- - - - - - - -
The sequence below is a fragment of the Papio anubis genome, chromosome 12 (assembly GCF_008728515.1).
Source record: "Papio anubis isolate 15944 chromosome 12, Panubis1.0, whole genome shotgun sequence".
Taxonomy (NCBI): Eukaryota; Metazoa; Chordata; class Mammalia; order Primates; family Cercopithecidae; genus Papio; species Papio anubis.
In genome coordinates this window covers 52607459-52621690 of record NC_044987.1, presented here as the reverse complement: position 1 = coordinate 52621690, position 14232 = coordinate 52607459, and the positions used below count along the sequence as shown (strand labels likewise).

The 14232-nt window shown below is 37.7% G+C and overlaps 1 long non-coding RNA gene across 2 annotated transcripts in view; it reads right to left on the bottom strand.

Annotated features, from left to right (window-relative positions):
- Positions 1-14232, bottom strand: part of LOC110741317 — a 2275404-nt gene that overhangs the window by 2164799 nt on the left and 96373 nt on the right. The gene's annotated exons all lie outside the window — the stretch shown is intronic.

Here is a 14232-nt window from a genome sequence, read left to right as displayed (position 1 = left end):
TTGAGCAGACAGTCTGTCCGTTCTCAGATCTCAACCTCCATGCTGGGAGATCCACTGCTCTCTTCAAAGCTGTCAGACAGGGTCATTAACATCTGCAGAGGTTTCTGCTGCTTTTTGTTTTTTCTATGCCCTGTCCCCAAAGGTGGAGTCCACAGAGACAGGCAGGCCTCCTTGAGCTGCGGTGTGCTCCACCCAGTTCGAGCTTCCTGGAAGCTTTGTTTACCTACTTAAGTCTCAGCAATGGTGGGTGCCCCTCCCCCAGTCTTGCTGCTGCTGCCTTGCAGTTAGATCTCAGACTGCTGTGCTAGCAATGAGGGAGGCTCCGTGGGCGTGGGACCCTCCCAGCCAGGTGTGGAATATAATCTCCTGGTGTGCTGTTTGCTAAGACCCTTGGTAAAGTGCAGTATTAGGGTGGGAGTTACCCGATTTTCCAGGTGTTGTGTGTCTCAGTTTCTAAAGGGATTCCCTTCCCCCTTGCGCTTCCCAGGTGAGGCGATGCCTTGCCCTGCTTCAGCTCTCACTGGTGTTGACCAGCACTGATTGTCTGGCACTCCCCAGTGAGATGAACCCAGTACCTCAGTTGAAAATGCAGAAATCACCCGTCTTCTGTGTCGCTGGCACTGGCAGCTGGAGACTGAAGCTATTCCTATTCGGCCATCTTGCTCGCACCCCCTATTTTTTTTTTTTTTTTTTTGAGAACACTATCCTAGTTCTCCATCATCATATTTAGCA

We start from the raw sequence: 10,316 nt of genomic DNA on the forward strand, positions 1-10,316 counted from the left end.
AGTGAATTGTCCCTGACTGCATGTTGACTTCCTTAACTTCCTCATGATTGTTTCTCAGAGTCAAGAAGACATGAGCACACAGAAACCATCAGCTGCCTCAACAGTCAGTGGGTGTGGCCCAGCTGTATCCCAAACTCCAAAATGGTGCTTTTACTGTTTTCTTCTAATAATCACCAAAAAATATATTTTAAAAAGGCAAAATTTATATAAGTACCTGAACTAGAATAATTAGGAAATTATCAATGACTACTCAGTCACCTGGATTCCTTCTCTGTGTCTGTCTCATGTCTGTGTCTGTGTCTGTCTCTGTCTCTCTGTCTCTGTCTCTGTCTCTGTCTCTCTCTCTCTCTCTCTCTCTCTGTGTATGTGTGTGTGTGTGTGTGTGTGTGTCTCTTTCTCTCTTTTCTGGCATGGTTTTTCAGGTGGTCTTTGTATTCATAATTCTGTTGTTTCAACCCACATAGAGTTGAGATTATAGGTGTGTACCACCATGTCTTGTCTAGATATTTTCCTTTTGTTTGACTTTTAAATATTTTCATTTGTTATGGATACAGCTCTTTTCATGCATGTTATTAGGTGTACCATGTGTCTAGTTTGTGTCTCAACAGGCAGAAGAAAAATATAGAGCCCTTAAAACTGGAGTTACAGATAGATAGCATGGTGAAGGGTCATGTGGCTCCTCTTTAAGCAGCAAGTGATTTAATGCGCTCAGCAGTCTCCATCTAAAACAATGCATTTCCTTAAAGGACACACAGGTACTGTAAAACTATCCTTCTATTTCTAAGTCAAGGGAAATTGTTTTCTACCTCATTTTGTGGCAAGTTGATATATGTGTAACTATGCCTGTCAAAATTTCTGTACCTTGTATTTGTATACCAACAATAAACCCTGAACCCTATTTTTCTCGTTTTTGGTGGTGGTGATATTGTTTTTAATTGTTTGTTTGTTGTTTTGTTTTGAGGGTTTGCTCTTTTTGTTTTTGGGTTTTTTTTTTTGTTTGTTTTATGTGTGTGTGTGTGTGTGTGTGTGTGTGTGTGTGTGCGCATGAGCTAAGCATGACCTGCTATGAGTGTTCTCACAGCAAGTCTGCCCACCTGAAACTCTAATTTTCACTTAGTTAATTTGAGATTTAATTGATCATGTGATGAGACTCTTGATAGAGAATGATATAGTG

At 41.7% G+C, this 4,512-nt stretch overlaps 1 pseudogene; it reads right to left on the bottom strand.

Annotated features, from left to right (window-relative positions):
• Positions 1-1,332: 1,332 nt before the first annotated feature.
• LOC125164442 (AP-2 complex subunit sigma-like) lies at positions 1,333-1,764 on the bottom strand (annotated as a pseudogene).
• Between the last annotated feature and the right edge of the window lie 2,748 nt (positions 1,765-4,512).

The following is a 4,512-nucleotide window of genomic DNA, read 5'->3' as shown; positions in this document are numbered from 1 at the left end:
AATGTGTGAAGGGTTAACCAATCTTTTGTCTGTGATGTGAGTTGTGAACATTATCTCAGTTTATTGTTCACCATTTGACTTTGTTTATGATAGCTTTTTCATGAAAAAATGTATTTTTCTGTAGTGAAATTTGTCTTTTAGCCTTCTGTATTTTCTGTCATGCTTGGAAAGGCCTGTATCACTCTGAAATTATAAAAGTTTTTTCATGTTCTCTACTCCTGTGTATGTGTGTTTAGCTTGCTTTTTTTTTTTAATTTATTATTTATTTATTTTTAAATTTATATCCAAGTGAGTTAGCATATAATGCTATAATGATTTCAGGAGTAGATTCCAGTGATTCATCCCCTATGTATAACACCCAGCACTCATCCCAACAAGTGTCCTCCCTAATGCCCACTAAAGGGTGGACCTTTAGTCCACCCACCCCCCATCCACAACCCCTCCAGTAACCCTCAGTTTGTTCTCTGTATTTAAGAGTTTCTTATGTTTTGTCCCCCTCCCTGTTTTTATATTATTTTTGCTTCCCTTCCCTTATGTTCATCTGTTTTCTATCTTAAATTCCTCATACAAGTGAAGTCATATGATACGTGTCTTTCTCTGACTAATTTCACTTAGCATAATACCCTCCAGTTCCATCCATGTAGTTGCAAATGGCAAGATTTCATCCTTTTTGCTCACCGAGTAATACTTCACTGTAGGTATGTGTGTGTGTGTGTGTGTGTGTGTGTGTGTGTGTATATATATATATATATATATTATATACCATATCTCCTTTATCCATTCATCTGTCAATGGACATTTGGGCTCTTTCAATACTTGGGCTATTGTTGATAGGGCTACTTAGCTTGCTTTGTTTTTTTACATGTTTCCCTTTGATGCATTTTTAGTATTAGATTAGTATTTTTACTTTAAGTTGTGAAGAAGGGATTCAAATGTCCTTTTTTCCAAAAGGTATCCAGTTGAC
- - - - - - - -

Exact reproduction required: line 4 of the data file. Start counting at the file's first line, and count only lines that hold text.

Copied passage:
In genome coordinates this window covers 52607459-52621690 of record NC_044987.1, presented here as the reverse complement: position 1 = coordinate 52621690, position 14232 = coordinate 52607459, and the positions used below count along the sequence as shown (strand labels likewise).